Dlouhá No. 32
Description of the Building:
This extensive building that measures approximately 20 x 40 meters is bound by three different streets. Each individual tract of the building is situated around the central courtyard area. The facade which faces Panska Street is remarkably decorated with black and white sgrafitto work. The right half of the facade protrudes forward slightly and is marked by two arched windows at the ground floor level. The left half of this facade is marked by a richly molded, Gothic, arched entrance portal and a stone window jamb from the Gothic era. The facade of the building that faces Dlouha Street is marked by a pointed arched entrance portal on the right side of the ground floor level and an ornament of the Rosemberg five-petalled rose in a stone cornice a the level of the first floor. A high parapet runs along the top of this facade and along part of the western facade of Soukenicke Street. Small towers decorate the corner of this parapet. The entrance hall along Panska Street has got basket handle arches. Above this area, the first floor there is an expansive room with rich groin vaulting and remnants of Renaissance and Classical painted murals. On the mezzanine, there is a smaller hallway with cross-ribbed vaults. On the first floor of the tract that runs along Dlouha Street there is a room with a wooden joisted ceiling. All of the other space in this tract are barrel vaulted with lunettes.
Architectural and Historical Development:
This building, which is one of the most remarkable buildings in all of Cesky Krumlov, exists today in its present day size and appearance as a result of an annexation of two individual buildings that each created from several earlier buildings that originally stood on this lot. The larger of these two is marked by the early-Renaissance parapet along the top of the facade. This building is an original Gothic structure that was adjoined with an adjacent structure in the Renaissance period.
Development of facade:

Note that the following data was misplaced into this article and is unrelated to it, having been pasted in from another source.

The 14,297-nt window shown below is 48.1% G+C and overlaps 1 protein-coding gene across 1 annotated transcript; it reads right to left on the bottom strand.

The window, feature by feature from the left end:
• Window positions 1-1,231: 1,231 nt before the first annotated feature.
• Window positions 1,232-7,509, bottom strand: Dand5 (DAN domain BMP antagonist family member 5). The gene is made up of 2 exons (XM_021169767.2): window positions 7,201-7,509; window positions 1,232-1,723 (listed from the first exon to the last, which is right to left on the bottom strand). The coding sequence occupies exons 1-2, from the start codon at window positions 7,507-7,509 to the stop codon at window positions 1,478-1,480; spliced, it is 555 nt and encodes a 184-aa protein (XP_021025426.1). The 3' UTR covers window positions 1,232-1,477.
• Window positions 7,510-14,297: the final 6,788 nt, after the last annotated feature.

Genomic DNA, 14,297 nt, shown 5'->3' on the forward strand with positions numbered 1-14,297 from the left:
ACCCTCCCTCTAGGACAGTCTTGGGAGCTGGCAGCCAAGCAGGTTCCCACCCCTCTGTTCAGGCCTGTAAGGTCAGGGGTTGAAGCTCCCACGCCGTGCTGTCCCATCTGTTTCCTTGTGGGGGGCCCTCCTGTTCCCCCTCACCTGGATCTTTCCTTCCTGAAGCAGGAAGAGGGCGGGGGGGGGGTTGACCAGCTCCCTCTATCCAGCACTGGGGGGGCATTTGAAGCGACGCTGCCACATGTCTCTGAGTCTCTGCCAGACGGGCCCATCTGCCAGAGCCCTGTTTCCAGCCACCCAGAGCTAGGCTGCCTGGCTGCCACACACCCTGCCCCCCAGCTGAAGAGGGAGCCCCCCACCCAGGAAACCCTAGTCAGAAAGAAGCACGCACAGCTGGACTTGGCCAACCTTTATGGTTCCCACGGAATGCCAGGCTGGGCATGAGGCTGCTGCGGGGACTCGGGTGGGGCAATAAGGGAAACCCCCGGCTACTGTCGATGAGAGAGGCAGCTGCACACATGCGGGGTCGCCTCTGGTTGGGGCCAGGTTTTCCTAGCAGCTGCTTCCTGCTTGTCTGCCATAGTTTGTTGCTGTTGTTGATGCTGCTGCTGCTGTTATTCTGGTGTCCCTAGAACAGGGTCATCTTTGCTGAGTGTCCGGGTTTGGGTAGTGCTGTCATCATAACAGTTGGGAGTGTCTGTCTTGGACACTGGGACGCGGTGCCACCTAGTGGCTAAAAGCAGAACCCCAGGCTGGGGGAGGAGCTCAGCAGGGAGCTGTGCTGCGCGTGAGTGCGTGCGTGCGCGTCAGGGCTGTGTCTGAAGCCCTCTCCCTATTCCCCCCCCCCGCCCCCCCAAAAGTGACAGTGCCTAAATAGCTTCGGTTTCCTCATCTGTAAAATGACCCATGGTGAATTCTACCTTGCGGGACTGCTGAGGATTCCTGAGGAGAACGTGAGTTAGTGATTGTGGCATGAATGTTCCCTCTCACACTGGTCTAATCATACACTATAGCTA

The building was probably built to the second-floor level in the early Middle Ages phase. On the basis of the fragment discoveries we can assume that the corners were framed by the black rustic-work with a white line all over the area. In the earlier Middle Ages phase it was very expensively rebuilt, the form can be seen today. The facades were finished by the attic gable with the blind battlement and corner turrets. A large number of stone window jambs and a new portal were fixed, and a rich decoration of tectonic elements was done. In the late Renaissance period the facade was articulated with a red-coloured lizen scheme. In the Baroque period a grey-and-white-coloured scheme appeared as well as the earlier developing phase with a purple-coloured lizen articulation.In the Classicism period the facade restoration was done, as it can be seen at present. The window holes were framed by the band shams with ears, tassels, volutes and shell shapes, window ledges, decorated with shabracks, with the use of the white-and-grey-coloured articulation. The rustic-work was applied in the ground floor. Since the half of 19th century only some corrections have been done with the use of a few coats of paint all over the surface.The last uncovered coat of paint was green-coloured with the particular application of the ochre-coloured hue.In 1997-98 there was the restoration of the facade and interiors, tha facade was applied with the light green-coloured paint.The facades were covered with the unfit silicate paint which was interconnected with the older coats of paint (more careful method was applied onto the north facade).